Thanks, But No Thanks

How turning down clients could help you grow your business.

It wasn't too many years ago that I did something I thought I'd never do: I turned down business. Just starting out, I was eager to accept work from almost anyone who had not been convicted of a felony. But as time went on, I realized that was a foolish, naive approach to growing my business.

Wise businesspeople know they have to serve a targeted market. When you try to serve everyone, the quality of your work diminishes.

Turning down business is tough to do because, for many of us who own small companies, there may not be that many customers to begin with. But growing your business is like investing in the stock market: You need to stick with it for the long haul, and you need to stay true to your long-term plan.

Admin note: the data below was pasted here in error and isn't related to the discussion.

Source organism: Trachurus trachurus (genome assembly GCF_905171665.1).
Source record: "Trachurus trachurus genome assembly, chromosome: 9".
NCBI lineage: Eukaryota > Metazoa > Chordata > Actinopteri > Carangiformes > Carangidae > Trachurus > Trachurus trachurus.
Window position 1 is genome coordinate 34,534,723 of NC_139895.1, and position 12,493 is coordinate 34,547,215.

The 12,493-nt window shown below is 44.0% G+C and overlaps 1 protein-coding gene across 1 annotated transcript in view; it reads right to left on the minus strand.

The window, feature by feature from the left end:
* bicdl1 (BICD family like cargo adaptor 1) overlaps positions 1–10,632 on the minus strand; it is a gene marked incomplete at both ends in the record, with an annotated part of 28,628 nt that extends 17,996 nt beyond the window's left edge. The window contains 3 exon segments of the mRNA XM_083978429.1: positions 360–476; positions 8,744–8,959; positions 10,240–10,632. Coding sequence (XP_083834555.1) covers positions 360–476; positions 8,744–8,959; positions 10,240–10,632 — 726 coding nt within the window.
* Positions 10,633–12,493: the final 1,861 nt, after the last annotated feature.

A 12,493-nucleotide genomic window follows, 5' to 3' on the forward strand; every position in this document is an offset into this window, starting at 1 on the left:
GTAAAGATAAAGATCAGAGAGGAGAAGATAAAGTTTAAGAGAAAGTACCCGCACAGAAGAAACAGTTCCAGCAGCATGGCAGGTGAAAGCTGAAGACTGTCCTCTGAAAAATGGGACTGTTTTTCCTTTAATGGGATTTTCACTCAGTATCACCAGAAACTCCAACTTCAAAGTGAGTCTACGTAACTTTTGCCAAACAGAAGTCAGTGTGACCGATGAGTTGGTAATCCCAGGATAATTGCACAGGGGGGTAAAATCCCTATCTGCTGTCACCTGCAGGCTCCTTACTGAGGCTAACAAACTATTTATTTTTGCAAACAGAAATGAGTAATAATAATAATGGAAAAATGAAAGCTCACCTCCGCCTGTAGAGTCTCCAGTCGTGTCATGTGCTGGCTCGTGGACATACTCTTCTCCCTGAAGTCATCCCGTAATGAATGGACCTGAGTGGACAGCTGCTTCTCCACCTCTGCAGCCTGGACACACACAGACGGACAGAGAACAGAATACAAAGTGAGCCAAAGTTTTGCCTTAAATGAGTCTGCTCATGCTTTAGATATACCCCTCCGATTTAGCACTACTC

For a small business, that means identifying your target market and setting high standards for how you will do business and whom you will serve. After all, if people you do business with end up costing you money and aggravation, then they aren't desirable customers--they are hazards.

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This article was originally published in the March 1998 print edition of Entrepreneur with the headline: Thanks, But No Thanks.

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